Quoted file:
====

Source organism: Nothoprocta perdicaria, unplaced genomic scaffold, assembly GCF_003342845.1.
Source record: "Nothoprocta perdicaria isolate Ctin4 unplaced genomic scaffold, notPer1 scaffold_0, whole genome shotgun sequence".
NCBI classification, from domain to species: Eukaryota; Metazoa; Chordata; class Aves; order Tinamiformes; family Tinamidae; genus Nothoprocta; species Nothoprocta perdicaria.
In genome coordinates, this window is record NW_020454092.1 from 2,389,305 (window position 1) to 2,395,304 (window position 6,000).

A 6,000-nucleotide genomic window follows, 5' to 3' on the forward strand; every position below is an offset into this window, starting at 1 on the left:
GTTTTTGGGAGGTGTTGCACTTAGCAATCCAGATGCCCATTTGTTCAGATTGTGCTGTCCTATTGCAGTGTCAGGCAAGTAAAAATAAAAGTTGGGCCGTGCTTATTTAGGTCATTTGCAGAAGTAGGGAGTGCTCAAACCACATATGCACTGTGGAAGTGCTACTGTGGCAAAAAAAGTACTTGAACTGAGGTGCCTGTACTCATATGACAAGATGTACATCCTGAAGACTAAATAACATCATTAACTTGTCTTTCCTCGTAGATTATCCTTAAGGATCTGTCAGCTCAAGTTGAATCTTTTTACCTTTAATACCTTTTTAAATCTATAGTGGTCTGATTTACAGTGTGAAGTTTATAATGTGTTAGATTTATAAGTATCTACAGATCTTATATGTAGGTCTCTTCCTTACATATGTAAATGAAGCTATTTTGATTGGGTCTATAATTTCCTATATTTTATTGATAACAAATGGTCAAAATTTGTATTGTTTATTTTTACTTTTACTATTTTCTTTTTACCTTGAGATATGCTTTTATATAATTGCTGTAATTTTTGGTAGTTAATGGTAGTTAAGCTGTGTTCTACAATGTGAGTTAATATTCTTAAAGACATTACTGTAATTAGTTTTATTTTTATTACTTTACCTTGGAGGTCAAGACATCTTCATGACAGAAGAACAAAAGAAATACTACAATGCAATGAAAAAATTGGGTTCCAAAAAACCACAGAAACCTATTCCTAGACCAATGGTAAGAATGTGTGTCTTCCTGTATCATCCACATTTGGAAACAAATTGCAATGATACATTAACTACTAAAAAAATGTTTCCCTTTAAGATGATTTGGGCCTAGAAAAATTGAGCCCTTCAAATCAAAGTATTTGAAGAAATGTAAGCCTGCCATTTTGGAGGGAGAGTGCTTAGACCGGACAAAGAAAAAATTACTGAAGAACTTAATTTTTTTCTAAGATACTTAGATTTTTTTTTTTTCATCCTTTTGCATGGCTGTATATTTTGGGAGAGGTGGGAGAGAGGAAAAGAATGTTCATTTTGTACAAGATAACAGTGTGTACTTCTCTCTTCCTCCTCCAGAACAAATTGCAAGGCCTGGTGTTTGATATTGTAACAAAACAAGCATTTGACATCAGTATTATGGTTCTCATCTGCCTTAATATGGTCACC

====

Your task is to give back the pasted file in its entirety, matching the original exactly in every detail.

Source organism: Nothoprocta perdicaria, unplaced genomic scaffold, assembly GCF_003342845.1.
Source record: "Nothoprocta perdicaria isolate Ctin4 unplaced genomic scaffold, notPer1 scaffold_0, whole genome shotgun sequence".
NCBI classification, from domain to species: Eukaryota; Metazoa; Chordata; class Aves; order Tinamiformes; family Tinamidae; genus Nothoprocta; species Nothoprocta perdicaria.
In genome coordinates, this window is record NW_020454092.1 from 2,389,305 (window position 1) to 2,395,304 (window position 6,000).

A 6,000-nucleotide genomic window follows, 5' to 3' on the forward strand; every position below is an offset into this window, starting at 1 on the left:
GTTTTTGGGAGGTGTTGCACTTAGCAATCCAGATGCCCATTTGTTCAGATTGTGCTGTCCTATTGCAGTGTCAGGCAAGTAAAAATAAAAGTTGGGCCGTGCTTATTTAGGTCATTTGCAGAAGTAGGGAGTGCTCAAACCACATATGCACTGTGGAAGTGCTACTGTGGCAAAAAAAGTACTTGAACTGAGGTGCCTGTACTCATATGACAAGATGTACATCCTGAAGACTAAATAACATCATTAACTTGTCTTTCCTCGTAGATTATCCTTAAGGATCTGTCAGCTCAAGTTGAATCTTTTTACCTTTAATACCTTTTTAAATCTATAGTGGTCTGATTTACAGTGTGAAGTTTATAATGTGTTAGATTTATAAGTATCTACAGATCTTATATGTAGGTCTCTTCCTTACATATGTAAATGAAGCTATTTTGATTGGGTCTATAATTTCCTATATTTTATTGATAACAAATGGTCAAAATTTGTATTGTTTATTTTTACTTTTACTATTTTCTTTTTACCTTGAGATATGCTTTTATATAATTGCTGTAATTTTTGGTAGTTAATGGTAGTTAAGCTGTGTTCTACAATGTGAGTTAATATTCTTAAAGACATTACTGTAATTAGTTTTATTTTTATTACTTTACCTTGGAGGTCAAGACATCTTCATGACAGAAGAACAAAAGAAATACTACAATGCAATGAAAAAATTGGGTTCCAAAAAACCACAGAAACCTATTCCTAGACCAATGGTAAGAATGTGTGTCTTCCTGTATCATCCACATTTGGAAACAAATTGCAATGATACATTAACTACTAAAAAAATGTTTCCCTTTAAGATGATTTGGGCCTAGAAAAATTGAGCCCTTCAAATCAAAGTATTTGAAGAAATGTAAGCCTGCCATTTTGGAGGGAGAGTGCTTAGACCGGACAAAGAAAAAATTACTGAAGAACTTAATTTTTTTCTAAGATACTTAGATTTTTTTTTTTTCATCCTTTTGCATGGCTGTATATTTTGGGAGAGGTGGGAGAGAGGAAAAGAATGTTCATTTTGTACAAGATAACAGTGTGTACTTCTCTCTTCCTCCTCCAGAACAAATTGCAAGGCCTGGTGTTTGATATTGTAACAAAACAAGCATTTGACATCAGTATTATGGTTCTCATCTGCCTTAATATGGTCACC